Another long-established enterprise, this restaurant, smartly decorated in ’50s style, was founded 32 years ago by Goldsmith’s grandfather. Although he’s best known for his fried chicken, Goldsmith likes to dabble in more traditional Cajun fare and wanted me to try his shrimp boulette. A sandwich of sorts, it features a deep-fried patty made up of shrimp, potato, pepper and onion that harkens from an original Cajun specialty known as a boulette de crevette frite. Piquant and comfortably crunchy, I’d take one of these over fried chicken any day.
Although I’d eaten twice in the last couple of hours, the prospect of trying some seafood at Leeville Seafood Restaurant, a highly rated restaurant right on the edge of the Gulf near Port Fourchon, seemed promising. Greeting me was owner and manager Sue Cheramie, mother of Chas (of poboy fame), and grande dame of the Cheramie family of restaurateurs. Chas’ brother Norah and his wife, Donna, operate a seafood eatery of their own, Cher Amie’s, another of the trail’s restaurants, in the nearby town of Cut Off.
None of the Cheramies had any culinary training. “It just came to us from cooking for the family,” said Sue as she served me a sampling of her specialties: a bowl of shrimp, crab and corn chowder, soft shell crab and a platter of fried oysters. All of Sue’s seafood is delivered fresh daily by local fishermen — a big reason why it is way beyond delicious.
In the “big city” of Thibodaux, I visited the Wetlands Acadian Cultural Center, part of the Jean Lafitte National Historical Park and Preserve. The center traces the history and culture of the Acadians (Cajuns) from the 1600s to the present — a perfect adjunct for anyone following the food trail.
Back to the business of eating, I made my way to Bubba’s II Poboys, the city’s most popular lunch spot. Counter service keeps things moving quickly and I had to think fast as I surveyed owner Neil Swanner’s lengthy menu that lists far more seafood dishes than poboys. I went for a bowl of gumbo and a Super Seafood Salad — a sizeable creation overstuffed with boiled shrimp, crawfish and crabmeat and topped with a savory remoulade dressing.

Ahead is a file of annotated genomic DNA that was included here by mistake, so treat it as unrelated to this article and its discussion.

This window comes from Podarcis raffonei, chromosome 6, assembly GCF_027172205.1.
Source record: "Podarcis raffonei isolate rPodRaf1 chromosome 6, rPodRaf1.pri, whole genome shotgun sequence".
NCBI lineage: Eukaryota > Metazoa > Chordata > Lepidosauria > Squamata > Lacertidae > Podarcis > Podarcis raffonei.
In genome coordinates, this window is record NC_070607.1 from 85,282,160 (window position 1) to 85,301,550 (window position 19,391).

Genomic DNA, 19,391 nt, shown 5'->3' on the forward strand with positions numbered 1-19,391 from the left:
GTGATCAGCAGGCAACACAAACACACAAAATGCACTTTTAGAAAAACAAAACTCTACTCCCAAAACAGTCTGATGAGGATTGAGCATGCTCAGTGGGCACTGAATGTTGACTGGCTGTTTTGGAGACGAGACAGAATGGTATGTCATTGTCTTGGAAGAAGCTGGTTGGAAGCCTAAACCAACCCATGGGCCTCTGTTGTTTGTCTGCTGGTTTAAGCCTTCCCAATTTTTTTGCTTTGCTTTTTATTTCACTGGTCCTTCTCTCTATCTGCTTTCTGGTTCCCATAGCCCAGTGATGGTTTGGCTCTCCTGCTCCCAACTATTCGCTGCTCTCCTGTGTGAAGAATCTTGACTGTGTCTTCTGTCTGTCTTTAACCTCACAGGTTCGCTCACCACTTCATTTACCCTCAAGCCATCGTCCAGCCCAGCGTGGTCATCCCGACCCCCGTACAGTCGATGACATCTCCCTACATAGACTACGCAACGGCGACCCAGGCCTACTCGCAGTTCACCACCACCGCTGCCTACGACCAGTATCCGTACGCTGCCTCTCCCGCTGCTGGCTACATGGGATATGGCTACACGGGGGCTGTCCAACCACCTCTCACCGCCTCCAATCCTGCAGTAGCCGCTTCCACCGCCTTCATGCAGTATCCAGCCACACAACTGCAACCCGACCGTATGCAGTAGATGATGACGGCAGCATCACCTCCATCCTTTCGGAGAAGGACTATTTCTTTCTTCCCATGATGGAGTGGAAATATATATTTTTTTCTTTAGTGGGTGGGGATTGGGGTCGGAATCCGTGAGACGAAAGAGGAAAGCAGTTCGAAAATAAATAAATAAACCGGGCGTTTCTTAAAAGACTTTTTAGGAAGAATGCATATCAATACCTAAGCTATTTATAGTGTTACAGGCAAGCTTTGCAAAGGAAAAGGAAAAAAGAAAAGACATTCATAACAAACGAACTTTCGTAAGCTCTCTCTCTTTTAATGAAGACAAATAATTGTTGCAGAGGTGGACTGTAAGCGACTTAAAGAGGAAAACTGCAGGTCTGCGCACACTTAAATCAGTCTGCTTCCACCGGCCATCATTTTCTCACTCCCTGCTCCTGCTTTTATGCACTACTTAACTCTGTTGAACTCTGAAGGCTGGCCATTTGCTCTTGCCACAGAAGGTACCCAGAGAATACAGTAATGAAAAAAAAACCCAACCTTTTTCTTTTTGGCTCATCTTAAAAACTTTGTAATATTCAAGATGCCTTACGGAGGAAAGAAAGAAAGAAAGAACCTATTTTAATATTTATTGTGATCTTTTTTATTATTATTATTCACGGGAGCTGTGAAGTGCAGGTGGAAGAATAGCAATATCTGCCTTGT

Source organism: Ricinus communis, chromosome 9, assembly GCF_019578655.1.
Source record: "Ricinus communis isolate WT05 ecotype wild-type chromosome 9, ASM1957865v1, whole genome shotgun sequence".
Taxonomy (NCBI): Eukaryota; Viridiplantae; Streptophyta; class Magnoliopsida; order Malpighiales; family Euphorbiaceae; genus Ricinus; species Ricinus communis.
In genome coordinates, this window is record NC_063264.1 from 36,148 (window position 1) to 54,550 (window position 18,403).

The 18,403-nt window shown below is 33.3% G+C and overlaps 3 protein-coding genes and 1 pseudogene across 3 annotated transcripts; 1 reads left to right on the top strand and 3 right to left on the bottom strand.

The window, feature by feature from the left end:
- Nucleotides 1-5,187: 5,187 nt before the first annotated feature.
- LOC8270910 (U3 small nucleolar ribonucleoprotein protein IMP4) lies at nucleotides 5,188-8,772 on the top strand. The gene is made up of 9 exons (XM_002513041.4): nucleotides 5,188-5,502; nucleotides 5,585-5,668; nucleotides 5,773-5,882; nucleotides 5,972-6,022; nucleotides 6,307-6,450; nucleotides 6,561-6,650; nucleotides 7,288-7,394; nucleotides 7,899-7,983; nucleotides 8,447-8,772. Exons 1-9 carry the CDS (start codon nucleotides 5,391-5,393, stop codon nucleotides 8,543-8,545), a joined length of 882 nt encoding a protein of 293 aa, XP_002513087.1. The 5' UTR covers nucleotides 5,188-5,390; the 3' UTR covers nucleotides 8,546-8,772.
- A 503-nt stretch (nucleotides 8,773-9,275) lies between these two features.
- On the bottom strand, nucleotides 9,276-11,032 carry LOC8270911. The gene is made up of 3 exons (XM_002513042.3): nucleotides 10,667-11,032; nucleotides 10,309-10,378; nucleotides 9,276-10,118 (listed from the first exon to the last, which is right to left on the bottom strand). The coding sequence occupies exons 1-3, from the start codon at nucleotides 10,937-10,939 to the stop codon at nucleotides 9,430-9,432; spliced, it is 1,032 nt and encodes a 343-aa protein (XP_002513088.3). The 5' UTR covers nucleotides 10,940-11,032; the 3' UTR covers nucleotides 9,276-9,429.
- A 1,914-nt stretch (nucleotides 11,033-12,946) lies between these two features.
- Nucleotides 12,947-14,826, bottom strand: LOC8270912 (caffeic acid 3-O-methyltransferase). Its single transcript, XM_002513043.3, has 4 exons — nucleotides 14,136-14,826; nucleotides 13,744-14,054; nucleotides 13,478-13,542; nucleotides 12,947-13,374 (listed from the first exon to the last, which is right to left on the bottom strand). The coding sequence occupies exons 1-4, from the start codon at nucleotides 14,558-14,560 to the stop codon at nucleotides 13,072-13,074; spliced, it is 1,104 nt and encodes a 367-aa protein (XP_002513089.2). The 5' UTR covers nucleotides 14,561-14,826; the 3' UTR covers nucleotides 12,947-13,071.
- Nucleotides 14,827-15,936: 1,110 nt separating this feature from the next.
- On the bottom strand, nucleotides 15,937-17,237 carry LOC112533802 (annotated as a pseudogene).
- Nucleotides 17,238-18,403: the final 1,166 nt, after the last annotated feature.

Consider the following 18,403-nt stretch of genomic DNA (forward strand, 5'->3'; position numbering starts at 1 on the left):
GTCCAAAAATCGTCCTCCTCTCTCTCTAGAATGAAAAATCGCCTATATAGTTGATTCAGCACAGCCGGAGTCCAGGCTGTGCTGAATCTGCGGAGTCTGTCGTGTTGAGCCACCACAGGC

I was particularly impressed with the gumbo and when I told Swanner so, he said that gumbo is often the subject of friendly competition among Cajun chefs, adding, “Like I usually tell the others, ‘Your gumbo is great — but mine is just a little better.’ ”
That evening I walked downtown to The Venetian, housed in one of Thibodaux’s oldest buildings. It’s something of a Cajun nightclub, featuring Acadian food and music. I devoured an enormous pile of boiled crawfish (a Cajun delicacy seasonally available from roughly March to June) and a platter of duck tenders. It was the consummate finale to another great day on the bayou.
Later in my trip, with lunchtime looming, I made my way north to U.S. Highway 90, then headed east toward New Orleans for a few miles, destined for Spahr’s Seafood Restaurant in Des Allemands. Surviving hurricanes, recessions and a destructive 2002 fire, this bayouside restaurant and lounge has reigned as a regional icon and seat of aquatic culinary eminence for 50 years under the direction of founder Bill Spahr and his family.
“Spahr’s has always been proclaimed as the place where ‘Catfish is King,’ ” says chef Ryan Gaudet, “but we’re quite well known for our gumbo as well.”
Taking the hint, I obligingly ordered fried catfish fillets and a bowl of gumbo. Normally I don’t order catfish since so much of it these days is farmed, but this fish, wild caught right here in Des Allemands (a town declared to be the “Catfish Capital of the Universe” by the Louisiana Legislature in 1980), was definitely superior to any I’ve ever eaten. As for the gumbo, I’m so crazy about this dish that every one of them I try seems better than the last.
The Spahr family also operates a restaurant in downtown Thibodaux and another in Galliano, so there’s no excuse for your Food Trail passport to be missing a Spahr’s stamp.
Boiled crawfish, a Cajun delicacy, is among the dishes served at The Venetian in Thibodaux, La. The Cajun Bayou Food Trail was launched this year.
Fishermen along southern Louisana’s Bayou Lafourche supply fresh seafood to Cajun Food Trail restaurants.
Chef Anthony Goldsmith serves up Shrimp on a Bun at his Kajun Twist restaurant in Galliano, La.